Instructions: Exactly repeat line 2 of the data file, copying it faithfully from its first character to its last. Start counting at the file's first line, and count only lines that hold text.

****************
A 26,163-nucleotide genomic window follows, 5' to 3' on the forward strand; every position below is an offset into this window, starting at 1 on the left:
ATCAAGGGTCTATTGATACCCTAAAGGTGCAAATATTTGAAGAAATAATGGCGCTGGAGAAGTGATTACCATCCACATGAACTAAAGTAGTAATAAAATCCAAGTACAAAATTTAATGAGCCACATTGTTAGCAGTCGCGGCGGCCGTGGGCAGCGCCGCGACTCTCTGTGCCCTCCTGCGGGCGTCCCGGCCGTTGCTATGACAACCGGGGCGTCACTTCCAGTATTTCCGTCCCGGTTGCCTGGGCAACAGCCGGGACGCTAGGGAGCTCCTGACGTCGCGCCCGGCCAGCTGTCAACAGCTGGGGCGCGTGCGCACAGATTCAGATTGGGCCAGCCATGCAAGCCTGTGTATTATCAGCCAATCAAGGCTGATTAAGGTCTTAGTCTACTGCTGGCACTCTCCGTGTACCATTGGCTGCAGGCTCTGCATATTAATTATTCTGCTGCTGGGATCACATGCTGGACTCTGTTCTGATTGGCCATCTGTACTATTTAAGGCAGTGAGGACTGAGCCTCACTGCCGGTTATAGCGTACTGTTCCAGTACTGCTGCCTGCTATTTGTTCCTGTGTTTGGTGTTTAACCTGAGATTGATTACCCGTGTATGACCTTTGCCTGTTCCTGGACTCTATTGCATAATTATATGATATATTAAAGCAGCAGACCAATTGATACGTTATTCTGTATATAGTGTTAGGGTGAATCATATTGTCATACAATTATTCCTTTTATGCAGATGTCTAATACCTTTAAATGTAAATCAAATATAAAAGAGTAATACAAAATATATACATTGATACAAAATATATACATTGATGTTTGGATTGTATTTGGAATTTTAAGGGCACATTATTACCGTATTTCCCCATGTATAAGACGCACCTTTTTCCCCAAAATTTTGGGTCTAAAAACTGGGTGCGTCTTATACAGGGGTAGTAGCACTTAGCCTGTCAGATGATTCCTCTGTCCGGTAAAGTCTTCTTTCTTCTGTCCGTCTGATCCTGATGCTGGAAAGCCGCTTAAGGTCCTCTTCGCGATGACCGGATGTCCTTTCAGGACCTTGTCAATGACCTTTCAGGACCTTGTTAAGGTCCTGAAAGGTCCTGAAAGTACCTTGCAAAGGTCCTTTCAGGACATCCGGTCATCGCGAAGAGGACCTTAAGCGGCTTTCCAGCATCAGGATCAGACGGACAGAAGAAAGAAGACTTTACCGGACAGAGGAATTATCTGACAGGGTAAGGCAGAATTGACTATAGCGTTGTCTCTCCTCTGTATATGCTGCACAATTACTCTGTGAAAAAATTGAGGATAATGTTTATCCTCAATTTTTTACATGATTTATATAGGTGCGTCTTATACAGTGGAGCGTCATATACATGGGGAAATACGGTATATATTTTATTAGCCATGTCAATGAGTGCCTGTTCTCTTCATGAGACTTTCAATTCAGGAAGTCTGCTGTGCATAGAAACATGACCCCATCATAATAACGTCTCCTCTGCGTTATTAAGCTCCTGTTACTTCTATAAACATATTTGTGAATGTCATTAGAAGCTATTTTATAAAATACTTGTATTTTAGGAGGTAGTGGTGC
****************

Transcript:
ATCAAGGGTCTATTGATACCCTAAAGGTGCAAATATTTGAAGAAATAATGGCGCTGGAGAAGTGATTACCATCCACATGAACTAAAGTAGTAATAAAATCCAAGTACAAAATTTAATGAGCCACATTGTTAGCAGTCGCGGCGGCCGTGGGCAGCGCCGCGACTCTCTGTGCCCTCCTGCGGGCGTCCCGGCCGTTGCTATGACAACCGGGGCGTCACTTCCAGTATTTCCGTCCCGGTTGCCTGGGCAACAGCCGGGACGCTAGGGAGCTCCTGACGTCGCGCCCGGCCAGCTGTCAACAGCTGGGGCGCGTGCGCACAGATTCAGATTGGGCCAGCCATGCAAGCCTGTGTATTATCAGCCAATCAAGGCTGATTAAGGTCTTAGTCTACTGCTGGCACTCTCCGTGTACCATTGGCTGCAGGCTCTGCATATTAATTATTCTGCTGCTGGGATCACATGCTGGACTCTGTTCTGATTGGCCATCTGTACTATTTAAGGCAGTGAGGACTGAGCCTCACTGCCGGTTATAGCGTACTGTTCCAGTACTGCTGCCTGCTATTTGTTCCTGTGTTTGGTGTTTAACCTGAGATTGATTACCCGTGTATGACCTTTGCCTGTTCCTGGACTCTATTGCATAATTATATGATATATTAAAGCAGCAGACCAATTGATACGTTATTCTGTATATAGTGTTAGGGTGAATCATATTGTCATACAATTATTCCTTTTATGCAGATGTCTAATACCTTTAAATGTAAATCAAATATAAAAGAGTAATACAAAATATATACATTGATACAAAATATATACATTGATGTTTGGATTGTATTTGGAATTTTAAGGGCACATTATTACCGTATTTCCCCATGTATAAGACGCACCTTTTTCCCCAAAATTTTGGGTCTAAAAACTGGGTGCGTCTTATACAGGGGTAGTAGCACTTAGCCTGTCAGATGATTCCTCTGTCCGGTAAAGTCTTCTTTCTTCTGTCCGTCTGATCCTGATGCTGGAAAGCCGCTTAAGGTCCTCTTCGCGATGACCGGATGTCCTTTCAGGACCTTGTCAATGACCTTTCAGGACCTTGTTAAGGTCCTGAAAGGTCCTGAAAGTACCTTGCAAAGGTCCTTTCAGGACATCCGGTCATCGCGAAGAGGACCTTAAGCGGCTTTCCAGCATCAGGATCAGACGGACAGAAGAAAGAAGACTTTACCGGACAGAGGAATTATCTGACAGGGTAAGGCAGAATTGACTATAGCGTTGTCTCTCCTCTGTATATGCTGCACAATTACTCTGTGAAAAAATTGAGGATAATGTTTATCCTCAATTTTTTACATGATTTATATAGGTGCGTCTTATACAGTGGAGCGTCATATACATGGGGAAATACGGTATATATTTTATTAGCCATGTCAATGAGTGCCTGTTCTCTTCATGAGACTTTCAATTCAGGAAGTCTGCTGTGCATAGAAACATGACCCCATCATAATAACGTCTCCTCTGCGTTATTAAGCTCCTGTTACTTCTATAAACATATTTGTGAATGTCATTAGAAGCTATTTTATAAAATACTTGTATTTTAGGAGGTAGTGGTGC